Consistent with the child's wishes, counsel should seek and advocate for appropriate services to access entitlements to protect the child's interests and to formulate or implement a plan for services including, but not limited to:

 

  1. Family preservation or reunification services;
  2. Sibling and family visitation;
  3. Child support;
  4. Domestic violence prevention, intervention and treatment;
  5. Medical and mental health care;
  6. Drug and alcohol treatment;
  7. Parenting education;
  8. Independent living services;
  9. Adoption services;
  10. Education, special education and related services;
  11. Recreation or social services;
  12. Housing;
  13. Supplemental security income (SSI) to help support needed services;
  14. Services for developmental disabilities;
  15. Therapeutic foster or group home care; and
  16. Hospitalization or residential treatment.

 

Standard 11.   Participation in mediation and settlement negotiations

 

Counsel for a child should participate in mediation and settlement negotiations to seek expeditious resolution of the case, keeping in mind the effect on the child of continuances and delays.

 

Standard 12.   Hearings

 

Counsel for a child should attend and participate in all hearings and conferences with the court relevant to the child.

 

Counsel should explain to the child, in a developmentally appropriate manner, what is expected to happen before, during and after each hearing.

 

Counsel should make appropriate motions and objections.   If necessary, counsel should file briefs in support of issues.   During all hearings, counsel should preserve legal issues for appeal, as appropriate.

 

Counsel should present evidence, direct and cross-examine witnesses, offer exhibits, and provide independent evidence as necessary.

 

The child should be present at significant court hearings, regardless of whether the child will testify, except when counsel affirmatively waives the child's presence because the child does not want to attend, is too young to sit through the hearing, would be severely traumatized by attending, or for other compelling reasons.

 

Counsel for a child should decide whether to call the child as a witness considering the child's need or desire to testify, any repercussions of testifying, the necessity of the child's testimony, the availability of alternative forms of admissible testimony, the child's developmental ability to provide testimony and withstand cross-examination.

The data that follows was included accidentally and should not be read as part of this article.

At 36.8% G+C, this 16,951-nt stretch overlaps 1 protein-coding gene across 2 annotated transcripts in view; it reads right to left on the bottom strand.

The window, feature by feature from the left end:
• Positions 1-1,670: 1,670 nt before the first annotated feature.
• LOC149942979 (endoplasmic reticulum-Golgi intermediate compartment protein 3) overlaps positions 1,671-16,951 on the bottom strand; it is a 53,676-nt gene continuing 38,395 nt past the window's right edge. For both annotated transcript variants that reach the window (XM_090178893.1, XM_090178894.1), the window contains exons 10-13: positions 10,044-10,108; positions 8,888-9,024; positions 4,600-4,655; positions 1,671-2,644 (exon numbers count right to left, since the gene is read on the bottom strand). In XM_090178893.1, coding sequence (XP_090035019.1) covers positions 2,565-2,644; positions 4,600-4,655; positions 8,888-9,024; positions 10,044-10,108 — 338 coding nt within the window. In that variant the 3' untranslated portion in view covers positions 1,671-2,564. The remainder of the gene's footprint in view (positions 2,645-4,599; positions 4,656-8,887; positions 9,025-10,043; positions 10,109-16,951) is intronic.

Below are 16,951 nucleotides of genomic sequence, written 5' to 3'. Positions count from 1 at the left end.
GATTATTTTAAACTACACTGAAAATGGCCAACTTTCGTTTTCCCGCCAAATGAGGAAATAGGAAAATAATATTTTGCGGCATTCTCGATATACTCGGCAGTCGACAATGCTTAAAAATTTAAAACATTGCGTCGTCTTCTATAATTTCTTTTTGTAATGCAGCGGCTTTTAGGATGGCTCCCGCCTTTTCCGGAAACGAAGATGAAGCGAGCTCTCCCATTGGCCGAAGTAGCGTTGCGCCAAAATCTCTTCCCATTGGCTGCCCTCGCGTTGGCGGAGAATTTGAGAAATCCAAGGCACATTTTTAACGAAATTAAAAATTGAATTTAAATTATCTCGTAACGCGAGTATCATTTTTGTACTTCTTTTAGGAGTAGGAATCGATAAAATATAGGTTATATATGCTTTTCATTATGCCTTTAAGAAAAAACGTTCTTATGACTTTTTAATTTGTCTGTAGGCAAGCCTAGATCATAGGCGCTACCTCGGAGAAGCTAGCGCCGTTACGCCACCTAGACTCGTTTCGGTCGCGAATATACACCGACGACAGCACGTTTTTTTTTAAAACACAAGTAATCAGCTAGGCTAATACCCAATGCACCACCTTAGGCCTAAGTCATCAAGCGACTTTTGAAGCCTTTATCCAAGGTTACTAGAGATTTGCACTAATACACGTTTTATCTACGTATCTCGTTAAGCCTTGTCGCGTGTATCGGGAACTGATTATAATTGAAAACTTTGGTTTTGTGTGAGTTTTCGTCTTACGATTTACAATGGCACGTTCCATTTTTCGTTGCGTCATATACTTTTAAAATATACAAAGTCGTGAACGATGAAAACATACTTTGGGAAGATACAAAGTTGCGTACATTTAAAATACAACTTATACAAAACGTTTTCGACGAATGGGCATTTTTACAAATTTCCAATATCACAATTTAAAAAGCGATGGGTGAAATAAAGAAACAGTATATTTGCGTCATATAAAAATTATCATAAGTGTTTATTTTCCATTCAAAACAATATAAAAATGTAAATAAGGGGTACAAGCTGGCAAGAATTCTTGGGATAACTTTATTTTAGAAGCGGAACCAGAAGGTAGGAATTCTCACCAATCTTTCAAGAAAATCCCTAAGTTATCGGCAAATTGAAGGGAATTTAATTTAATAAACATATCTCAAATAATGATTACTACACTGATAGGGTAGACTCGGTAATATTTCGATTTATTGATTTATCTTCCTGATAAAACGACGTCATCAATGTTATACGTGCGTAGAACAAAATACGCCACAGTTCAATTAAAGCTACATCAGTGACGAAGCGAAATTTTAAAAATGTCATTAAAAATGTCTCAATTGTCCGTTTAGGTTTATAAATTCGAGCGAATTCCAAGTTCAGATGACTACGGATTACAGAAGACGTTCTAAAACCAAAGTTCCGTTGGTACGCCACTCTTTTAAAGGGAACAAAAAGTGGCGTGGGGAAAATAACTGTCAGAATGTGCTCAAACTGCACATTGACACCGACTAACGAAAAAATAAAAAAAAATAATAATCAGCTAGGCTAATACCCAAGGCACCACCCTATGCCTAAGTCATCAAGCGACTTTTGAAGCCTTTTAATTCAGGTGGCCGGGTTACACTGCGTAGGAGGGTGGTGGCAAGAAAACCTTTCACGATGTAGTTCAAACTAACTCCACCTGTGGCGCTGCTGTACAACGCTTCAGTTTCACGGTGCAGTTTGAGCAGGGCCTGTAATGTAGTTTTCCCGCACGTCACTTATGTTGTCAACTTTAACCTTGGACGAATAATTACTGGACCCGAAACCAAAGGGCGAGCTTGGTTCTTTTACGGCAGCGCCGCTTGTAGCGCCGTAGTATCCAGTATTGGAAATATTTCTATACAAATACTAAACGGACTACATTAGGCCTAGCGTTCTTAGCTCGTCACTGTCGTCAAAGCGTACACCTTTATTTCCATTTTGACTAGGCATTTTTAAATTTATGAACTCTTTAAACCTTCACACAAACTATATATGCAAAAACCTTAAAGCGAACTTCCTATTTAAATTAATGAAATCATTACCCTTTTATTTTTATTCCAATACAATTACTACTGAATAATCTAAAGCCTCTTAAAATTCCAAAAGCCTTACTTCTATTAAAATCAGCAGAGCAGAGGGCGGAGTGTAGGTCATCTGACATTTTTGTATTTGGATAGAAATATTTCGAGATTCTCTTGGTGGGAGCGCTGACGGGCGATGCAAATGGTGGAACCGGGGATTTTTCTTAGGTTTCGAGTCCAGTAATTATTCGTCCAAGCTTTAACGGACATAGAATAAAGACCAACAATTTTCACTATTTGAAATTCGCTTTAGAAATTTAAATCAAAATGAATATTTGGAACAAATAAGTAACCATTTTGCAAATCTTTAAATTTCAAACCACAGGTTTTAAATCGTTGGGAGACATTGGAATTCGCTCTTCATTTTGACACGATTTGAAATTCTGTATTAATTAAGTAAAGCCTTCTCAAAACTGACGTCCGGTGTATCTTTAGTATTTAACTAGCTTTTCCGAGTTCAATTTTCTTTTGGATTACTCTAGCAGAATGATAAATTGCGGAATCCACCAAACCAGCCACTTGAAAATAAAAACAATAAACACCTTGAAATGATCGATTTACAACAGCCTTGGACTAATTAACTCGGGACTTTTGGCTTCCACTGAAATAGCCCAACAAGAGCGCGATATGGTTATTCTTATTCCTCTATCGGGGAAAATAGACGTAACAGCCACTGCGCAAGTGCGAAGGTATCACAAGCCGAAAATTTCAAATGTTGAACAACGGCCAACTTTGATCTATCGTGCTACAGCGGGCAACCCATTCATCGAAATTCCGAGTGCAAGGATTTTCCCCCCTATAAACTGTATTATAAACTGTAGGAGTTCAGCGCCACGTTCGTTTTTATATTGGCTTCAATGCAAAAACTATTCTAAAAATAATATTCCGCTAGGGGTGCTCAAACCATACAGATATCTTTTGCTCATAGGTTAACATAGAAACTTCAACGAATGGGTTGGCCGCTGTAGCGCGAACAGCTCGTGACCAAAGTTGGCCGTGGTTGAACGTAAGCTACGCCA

Counsel should ensure that the child is prepared to testify, including familiarizing the child with the courtroom, court procedures and what to expect during direct and cross- examination.  

 

Counsel should seek to ensure that questions to the child are phrased in an age and developmentally appropriate manner.

 

Counsel should be familiar with issues of competency and reliability of children's testimony and be prepared to establish or defend the competency or reliability of the child.

 

Counsel should review all written orders to ensure conformance with the law and with any verbal orders of the court, should discuss all orders and their consequences with the child, and monitor implementation of the orders.

 

Standard 13.   Continuing duties

 

Counsel for a child should continue to remain in contact with all parties and service providers and monitor case progress between hearings.

 

 

Standard 14.   Appellate Review

 

Counsel for a child should consider and discuss with the child, as developmentally appropriate, the possibility of a writ or an appeal.   If after such consultation, the child wishes to appeal an order, and the appeal has merit, counsel should take all steps necessary to expedite the appeal and protect the interests of the child during the pendency of the appeal.

 

If counsel determines that an appeal would be frivolous or that counsel lacks the necessary experience or expertise to handle the appeal, counsel should notify the court and seek to join co-counsel, or be discharged or replaced.  

 

The child's attorney should participate in an appeal filed by another party unless discharged.

 

When the appellate decision is received, counsel should explain the outcome of the case to the child.

 

Standard 15.   Scope of representation

 

Counsel for a child should seek to ensure continued representation of the child at all child-related conferences and hearings so long as the court maintains its jurisdiction.

 

Counsel for a child should discuss the end of legal representation with the child and determine what contacts, if any, will continue between the child and his/her counsel.